Derangement of the endothelial glycocalyx in sepsis.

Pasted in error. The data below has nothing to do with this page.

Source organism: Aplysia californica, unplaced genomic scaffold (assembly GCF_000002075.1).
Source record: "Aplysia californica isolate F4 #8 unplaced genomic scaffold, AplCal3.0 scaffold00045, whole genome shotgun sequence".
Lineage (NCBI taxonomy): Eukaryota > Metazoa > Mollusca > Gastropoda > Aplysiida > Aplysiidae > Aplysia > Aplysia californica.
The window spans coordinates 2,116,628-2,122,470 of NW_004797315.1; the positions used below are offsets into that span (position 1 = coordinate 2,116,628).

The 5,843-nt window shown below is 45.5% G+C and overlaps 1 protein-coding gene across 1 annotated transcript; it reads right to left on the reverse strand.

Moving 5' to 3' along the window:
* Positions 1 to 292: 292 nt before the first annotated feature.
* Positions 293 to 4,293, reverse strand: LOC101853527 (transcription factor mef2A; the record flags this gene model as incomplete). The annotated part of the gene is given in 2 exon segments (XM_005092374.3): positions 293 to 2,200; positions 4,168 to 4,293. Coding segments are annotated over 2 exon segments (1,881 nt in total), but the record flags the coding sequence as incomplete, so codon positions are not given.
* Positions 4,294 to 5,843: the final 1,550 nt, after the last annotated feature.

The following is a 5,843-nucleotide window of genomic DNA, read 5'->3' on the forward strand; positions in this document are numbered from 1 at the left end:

The vascular endothelial surface is coated by the glycocalyx, a ubiquitous gel-like layer composed of a membrane-binding domain that contains proteoglycans, glycosaminoglycan side-chains, and plasma proteins such as albumin and antithrombin. The endothelial glycocalyx plays a critical role in maintaining vascular homeostasis. However, this component is highly vulnerable to damage and is also difficult to examine. Recent advances in analytical techniques have enabled biochemical, visual and computational investigation of this vascular component. The glycocalyx modulates leukocyte-endothelial interactions, thrombus formation and other processes that lead to microcirculatory dysfunction and critical organ injury in sepsis. It also acts as a regulator of vascular permeability and contains mechanosensors as well as receptors for growth factors and anticoagulants. During the initial onset of sepsis, the glycocalyx is damaged and circulating levels of glycocalyx components, including syndecans, heparan sulfate and hyaluronic acid, can be measured and are reportedly useful as biomarkers for sepsis. Also, a new methodology using side-stream dark-field imaging is now clinically available for assessing the glycocalyx. Multiple factors including hypervolemia and hyperglycemia are toxic to the glycocalyx, and several agents have been proposed as therapeutic modalities, although no single treatment has been proven to be clinically effective. In this article, we review the derangement of the glycocalyx in sepsis. Despite the accumulated knowledge regarding the important roles of the glycocalyx, the relationship between derangement of the endothelial glycocalyx and severity of sepsis or disseminated intravascular coagulation has not been adequately elucidated and further work is needed.
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